"Not because I’m going to die soon or anything but I feel the need to write a few of my thoughts down.

            "Of course death is eventuall.  Everyone is born & everyone dies.  When we are born we are leaving loved ones to go to other loved ones.  When we die we again are born again and return to loved ones.  It is hard to see our loved ones go but we are also glad for their continual growth whether it be off to school, college, marriage, a new job or a mission and we are happy for them.  It is hard to be separated from them but I guess it isn’t so hard because we can still write or call but then not always as we look at people missing in action in the war or runaway children where we don’t know where they are.  At least in death we know that they are in a beautiful happy place.

            "I guess death is hardest on the living.  They tend to blame God, or the person who died.  They can’t understand why they were chosen to deal with this death of a loved one, they are numb, they don’t want to accept that this has happed.   Perharps Perhaps they even blame themselves.  “If I had done thus & so” they say.  Forget it!!  Everybody spends so much time regretting this & that.  It happed now pick yourself up and get on with life.  Don’t blame yourself or me and don’t blame God.  Stay close to him and live by his guidance.  I would hope you would let me live on in you and that you know I love each of you for the “special” (I know you think that word is overused Keith) person you are.  Always love and help each other and do the best you are capable of.  I must go to work but perhaps I can write a special letter to each of you later."

I do love the lines,  "I would hope you would let me live on in you..." and "Always love and help each other and do the best you are capable of."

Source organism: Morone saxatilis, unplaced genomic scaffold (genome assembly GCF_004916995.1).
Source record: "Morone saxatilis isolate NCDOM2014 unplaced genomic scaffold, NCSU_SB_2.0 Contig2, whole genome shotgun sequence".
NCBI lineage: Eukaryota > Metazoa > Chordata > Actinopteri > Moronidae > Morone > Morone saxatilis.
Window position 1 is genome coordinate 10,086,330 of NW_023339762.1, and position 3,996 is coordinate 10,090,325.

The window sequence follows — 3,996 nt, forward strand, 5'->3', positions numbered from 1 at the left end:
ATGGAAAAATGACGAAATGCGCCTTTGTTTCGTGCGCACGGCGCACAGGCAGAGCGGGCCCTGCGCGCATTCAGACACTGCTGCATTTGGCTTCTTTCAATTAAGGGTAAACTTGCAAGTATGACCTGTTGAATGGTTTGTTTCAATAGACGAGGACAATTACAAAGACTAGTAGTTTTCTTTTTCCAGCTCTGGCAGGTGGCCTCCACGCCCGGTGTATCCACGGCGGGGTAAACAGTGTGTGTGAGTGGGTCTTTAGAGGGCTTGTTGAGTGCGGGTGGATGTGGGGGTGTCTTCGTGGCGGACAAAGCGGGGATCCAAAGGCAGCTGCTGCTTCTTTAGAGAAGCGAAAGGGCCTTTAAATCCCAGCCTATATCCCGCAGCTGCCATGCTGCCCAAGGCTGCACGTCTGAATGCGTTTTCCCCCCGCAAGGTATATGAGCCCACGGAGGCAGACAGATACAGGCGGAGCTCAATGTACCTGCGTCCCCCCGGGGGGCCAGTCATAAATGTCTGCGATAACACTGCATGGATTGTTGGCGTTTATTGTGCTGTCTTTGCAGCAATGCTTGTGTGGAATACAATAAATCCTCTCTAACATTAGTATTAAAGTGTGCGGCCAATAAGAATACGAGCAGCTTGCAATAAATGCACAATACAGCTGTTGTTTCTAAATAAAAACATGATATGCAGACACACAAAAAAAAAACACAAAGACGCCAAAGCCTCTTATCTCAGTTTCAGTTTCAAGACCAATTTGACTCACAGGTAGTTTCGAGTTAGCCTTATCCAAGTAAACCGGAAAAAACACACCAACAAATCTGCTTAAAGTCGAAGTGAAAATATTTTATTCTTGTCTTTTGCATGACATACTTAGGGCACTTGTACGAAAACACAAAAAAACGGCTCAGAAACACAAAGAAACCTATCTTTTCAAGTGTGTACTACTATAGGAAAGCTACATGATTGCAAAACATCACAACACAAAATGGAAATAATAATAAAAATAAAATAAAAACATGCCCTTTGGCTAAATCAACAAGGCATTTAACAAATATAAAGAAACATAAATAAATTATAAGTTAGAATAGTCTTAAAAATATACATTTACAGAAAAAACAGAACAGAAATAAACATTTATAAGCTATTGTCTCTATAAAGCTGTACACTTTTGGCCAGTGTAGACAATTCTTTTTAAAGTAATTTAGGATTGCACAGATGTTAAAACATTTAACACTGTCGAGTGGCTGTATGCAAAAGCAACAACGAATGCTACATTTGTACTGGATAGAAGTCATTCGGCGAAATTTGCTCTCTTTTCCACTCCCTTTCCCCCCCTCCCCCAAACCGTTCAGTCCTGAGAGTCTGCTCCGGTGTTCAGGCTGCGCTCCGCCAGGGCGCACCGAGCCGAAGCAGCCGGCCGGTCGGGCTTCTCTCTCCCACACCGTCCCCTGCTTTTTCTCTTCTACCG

Words from a wise woman.  A very much alive woman.

Tuesday, January 29, 2013


Surprisingly, today's post has nothing to do with my mom.  Instead I would like to write about a friend of mine.  I have written about him before here, here, and here.

My friend went to prison about five years ago for a foolish mistake that took a man's life.  He has changed his life while incarcerated.  He is a better person, has been sober for quite some time, and has become more responsible....I thought.

During the last few months, Jake has been on a work-release program working a job as a waiter as well as serving as artistic director for a local community theatre company.  During this time, Jake has worked hard and was in the process of transitioning to house arrest.  Jake was going to move in with Jonah and I.  We have put in time and money into helping him get situated here and made him fully aware that while we are his friends, we would tolerate no screw-ups.

One things Jonah and I have worried about is that as Jake has gotten more freedom, we feel like he has gotten a bit more cocky.  Jake has always been one to skirt the rules and cut corners, and we were concerned that his pride and impatience at not being a fully free as he would like to be would cause him to do something stupid.

Apparently, he has, although we do not know any details at this time.  All we know is that last night the police came to his workplace and took him back to the prison.  He has been charged with a felony, although we do not know what he did specifically.

We do know that he did not abide completely by the rules.  We know that he was only to go to work and the prison, and we know he that he went to other places.  We also know he was caught with an iPad, which he wasn't supposed to have.

Needless to say, we are very disappointed in Jake right now.  Jonah just paid $250 (which Jake is supposed to reimburse) to pay for his ankle monitor; I paid to have a landline installed in our house because that was one of the requirements; our house has been inspected by the police to prepare for his move, and we have vouched for Jake; I was going to have to give up my mouthwash because there can be no alcohol (including mouthwash) in the home; we have moved much of his stuff from storage into our house and the extra rent money he was going to provide would have been useful.